A large bill coming due on the Dwayne Peaslee Technical Training Center is prompting conversations among city leaders about its future funding.
Peaslee Tech, which opened two years ago, has a $1.57 million balloon payment on its mortgage due in January, and requested that the city and Douglas County split that cost in addition to helping fund its operations.
City Manager Tom Markus is not recommending the city contribute toward the mortgage payment. In addition, he told the City Commission at its most recent meeting that the city’s recommended budget does not address the “looming expense” of Peaslee.
“Peaslee has a capital component to it and an operational component to it,” Markus said. “And I can tell you, on the operational end, everything I look at in terms of Peaslee is not sustainable. It means that we are going to continue to fund that.”
Peaslee Tech requested that the city and county split the cost of the $1.57 million payment, but neither appear prepared to do so. As currently proposed, the city’s budget allocates $200,000 toward operations, which is an increase of $50,000 over this year. As is, the county’s budget would provide $95,105 for operational costs and $200,000 to help pay down the mortgage.
The Economic Development Corporation of Lawrence spearheaded the creation of Peaslee Tech, 2920 Haskell Ave., with support from the county and the city. The center is located in a 65,000-square-foot building next to the Lawrence school district’s College and Career Center and offers classes to high school students and adults.
Peaslee Tech officials say the center is working to delay the $1.57 million mortgage payment. Markus, though, said that means the issue will come up again next year, and that he thinks a third funding source is needed.
“I can guarantee you there’s an expectation that they are coming back to the city and the county, and hopefully we can find a third leg to that stool that participates to the same level we do, but that’s looming and I don’t think we’ve addressed it,” Markus said.
Three colleges offer courses at Peaslee Tech, and noncredit courses in trades such as construction, welding, industrial engineering, HVAC and automotive technology are also offered. A new report from the Kansas State Department of Education shows that not enough high school students in the state go on to college or career training programs to fill the state's future employment needs.
Peaslee Tech Executive Director Marvin Hunt said the center enrolls 200-300 students per semester. Hunt, who announced recently that he plans to retire in September, said the center has the capacity to enroll a couple hundred more students. He said that while awareness is growing about the training Peaslee Tech offers, some parents and students still don’t realize what’s available.
“It just takes people time to realize that the careers are here, the training is here, the need is here by the employers,” Hunt said. “It’s a great need. We’ve got the training, and there are jobs out there that pay well.”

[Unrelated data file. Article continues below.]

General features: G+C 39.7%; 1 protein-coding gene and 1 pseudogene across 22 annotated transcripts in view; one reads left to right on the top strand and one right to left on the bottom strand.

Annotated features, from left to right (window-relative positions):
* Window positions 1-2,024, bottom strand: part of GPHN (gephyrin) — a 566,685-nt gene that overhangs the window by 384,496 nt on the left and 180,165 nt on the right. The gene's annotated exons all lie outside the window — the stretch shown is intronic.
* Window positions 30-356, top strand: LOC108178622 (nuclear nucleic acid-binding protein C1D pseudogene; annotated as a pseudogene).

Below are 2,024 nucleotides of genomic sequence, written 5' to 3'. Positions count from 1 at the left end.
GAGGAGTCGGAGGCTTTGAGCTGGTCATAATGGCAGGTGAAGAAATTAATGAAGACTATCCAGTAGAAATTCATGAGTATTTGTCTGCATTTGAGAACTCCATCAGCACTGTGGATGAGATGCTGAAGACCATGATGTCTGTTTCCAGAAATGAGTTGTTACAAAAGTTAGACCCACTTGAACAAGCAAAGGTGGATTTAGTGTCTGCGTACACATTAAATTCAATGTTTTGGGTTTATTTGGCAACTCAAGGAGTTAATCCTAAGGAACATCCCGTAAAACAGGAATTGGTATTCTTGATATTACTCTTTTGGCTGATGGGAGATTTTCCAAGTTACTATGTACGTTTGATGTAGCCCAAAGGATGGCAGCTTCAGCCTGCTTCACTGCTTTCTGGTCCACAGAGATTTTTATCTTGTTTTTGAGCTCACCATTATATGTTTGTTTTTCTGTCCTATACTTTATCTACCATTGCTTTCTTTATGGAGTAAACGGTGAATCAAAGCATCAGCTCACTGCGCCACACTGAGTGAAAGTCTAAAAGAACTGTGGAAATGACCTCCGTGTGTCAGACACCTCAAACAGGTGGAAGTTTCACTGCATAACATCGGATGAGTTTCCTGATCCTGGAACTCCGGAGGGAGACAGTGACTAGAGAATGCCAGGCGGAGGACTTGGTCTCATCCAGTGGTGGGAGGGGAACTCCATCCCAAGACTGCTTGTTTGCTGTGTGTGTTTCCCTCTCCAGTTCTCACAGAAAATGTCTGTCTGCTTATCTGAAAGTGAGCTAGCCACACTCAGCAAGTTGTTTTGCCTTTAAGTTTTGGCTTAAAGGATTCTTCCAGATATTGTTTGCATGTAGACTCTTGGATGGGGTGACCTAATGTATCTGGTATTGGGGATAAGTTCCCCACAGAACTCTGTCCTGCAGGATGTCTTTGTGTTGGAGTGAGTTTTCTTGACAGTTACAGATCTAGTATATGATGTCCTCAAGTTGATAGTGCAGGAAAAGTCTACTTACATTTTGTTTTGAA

Hunt said he sees the center as in transition. He noted the center is developing three short-term certificate programs — commercial driver's license, Cisco computer and pharmacy technician training — to add to its credit courses. He said that he thinks Peaslee can become more sustainable in the future, and that he thinks the city and county both have a role.
“I think we’re just trying to put together the picture,” Hunt said. “I think the city and county will play an ongoing role, and we’re trying to figure out exactly what that balance is.”
The budget presentation from city staff recommends continuing to help fund operations at Peaslee, but also lists the possibility of identifying additional countywide funding sources and investigating a possible designation as a technical college.
Mayor Leslie Soden, who formerly worked in IT, said she had to drive a significant distance to attend classes. She said that she thinks Peaslee Tech is a really important part of Lawrence’s future in terms of attracting business and a qualified technical workforce. However, Soden said she thinks more funding from other sources, such as the school district, county, business community, or other public colleges, should be pursued.
“I think it’s something that all of us should be helping to pull the load on, because technical training is important for the city and for the future workforce,” Soden said.
A future discussion
Apart from Markus’ comments, the City Commission has not discussed the future of Peaslee Tech, but Vice Mayor Stuart Boley said he expects the conversation will take place once the budgets for 2018 are complete.
“I think that what we have to do is get through the current budget and then say, ‘OK, what’s the long-term plan for sustainability for this important component of (vocational and technical) education in our community?’” Boley said. “What’s the role of the business community, what’s the role of the county, does the city have a role? If so, how expensive should that be?”
Peaslee Board Treasurer Cynthia Yulich said the board knows the center needs a long-term, more sustainable approach.
“I think we have the partners at the table to help us navigate the problem, and we’ll get there,” Yulich said.